For spinal morphine versus quadratus lumborum block, three studies7,40,41  (n = 208: spinal morphine = 103, quadratus lumborum block = 105) provided data that were permissive to statistical pooling. Overall, quadratus lumborum block was no different than spinal morphine for patient satisfaction, with a weighted mean difference (99% CI) of 2.2 cm (−3.8 to 8.1; P = 0.346, I2 = 100%; Supplemental Digital Content 6, http://links.lww.com/ALN/C510), and the P value remained robust to Bonferroni–Holm correction (P > Pc = 0.007). The GRADE of evidence was rated as moderate because of significant heterogeneity in the pooled estimates.

There were insufficient data to conduct this analysis for the (1) spinal morphine versus spinal morphine and quadratus lumborum block and (2) no block or spinal morphine versus quadratus lumborum block comparisons.

Opioid-related Side Effects

For spinal morphine versus spinal morphine and quadratus lumborum block, four studies5,6,40,42  (n = 241: spinal morphine = 120, spinal morphine and quadratus lumborum block = 121) provided data that were permissive to statistical pooling. Overall, spinal morphine and quadratus lumborum block were not different from spinal morphine for this outcome (P = 0.359; Supplemental Digital Content 6, http://links.lww.com/ALN/C510), and the P value remained robust to Bonferroni–Holm correction (P > Pc = 0.010). The GRADE of evidence was rated as high.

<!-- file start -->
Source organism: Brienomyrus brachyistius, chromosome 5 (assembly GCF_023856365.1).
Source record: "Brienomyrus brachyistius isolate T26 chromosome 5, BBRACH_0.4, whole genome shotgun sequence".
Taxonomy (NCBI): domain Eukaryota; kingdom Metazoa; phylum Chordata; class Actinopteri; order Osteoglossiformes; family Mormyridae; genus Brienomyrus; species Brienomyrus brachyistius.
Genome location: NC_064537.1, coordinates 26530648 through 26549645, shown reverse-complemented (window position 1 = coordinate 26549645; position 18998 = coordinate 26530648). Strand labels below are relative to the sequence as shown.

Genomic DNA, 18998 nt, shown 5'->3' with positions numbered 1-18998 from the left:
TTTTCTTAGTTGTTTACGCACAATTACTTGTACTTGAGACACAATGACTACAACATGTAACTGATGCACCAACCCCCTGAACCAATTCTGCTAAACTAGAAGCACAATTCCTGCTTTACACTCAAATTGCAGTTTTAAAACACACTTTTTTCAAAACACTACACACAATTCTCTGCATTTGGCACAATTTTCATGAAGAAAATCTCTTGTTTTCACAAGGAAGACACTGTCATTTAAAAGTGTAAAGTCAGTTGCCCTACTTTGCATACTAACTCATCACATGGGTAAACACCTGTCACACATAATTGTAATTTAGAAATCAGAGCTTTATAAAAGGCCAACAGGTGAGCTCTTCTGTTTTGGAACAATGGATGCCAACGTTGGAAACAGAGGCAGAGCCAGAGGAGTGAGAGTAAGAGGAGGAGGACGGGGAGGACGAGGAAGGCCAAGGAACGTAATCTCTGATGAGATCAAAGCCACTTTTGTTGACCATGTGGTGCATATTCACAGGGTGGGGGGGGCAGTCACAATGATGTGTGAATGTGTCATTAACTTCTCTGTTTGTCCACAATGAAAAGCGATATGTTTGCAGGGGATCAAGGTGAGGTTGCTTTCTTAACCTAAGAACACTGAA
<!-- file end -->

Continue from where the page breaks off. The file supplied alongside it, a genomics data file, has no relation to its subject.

For spinal morphine versus quadratus lumborum block, four studies5,7,40,41  (n = 282: spinal morphine = 141, quadratus lumborum block = 141) provided data that were permissive to statistical pooling. Overall, quadratus lumborum block reduced the odds of opioid-related side effects by 0.5 times (95% CI, 0.2 to 0.9; P = 0.005, I2 = 0%; Supplemental Digital Content 6, http://links.lww.com/ALN/C510), and the P value remained robust to Bonferroni–Holm correction (P < Pc = 0.006). The GRADE of evidence was rated as high.

For no block or spinal morphine versus quadratus lumborum block,4,5,7,8,39,45,46  seven studies (n = 406: no block or spinal morphine = 205, quadratus lumborum block = 201) provided data that were permissive to statistical pooling. Overall, quadratus lumborum block was not different from no block or spinal morphine for this outcome (P = 0.289; Supplemental Digital Content 6, http://links.lww.com/ALN/C510), and the P value remained robust to Bonferroni–Holm correction (P > Pc = 0.050). The GRADE of evidence was rated as high.

Block-related Complications

Across all studies included in this analysis,4–6,42,46  no block-related complications (i.e., hematoma, organ injury, local anesthetic systemic toxicity, and block failure) were reported (Supplemental Digital Content 6, http://links.lww.com/ALN/C510). The GRADE of evidence was rated as low because of limited studies included in the analysis.

Outcomes with Insufficient Reporting

None of the included trials assessed requirement for breakthrough analgesia in recovery room, time to voiding, time to breastfeeding, and block performance time.

Discussion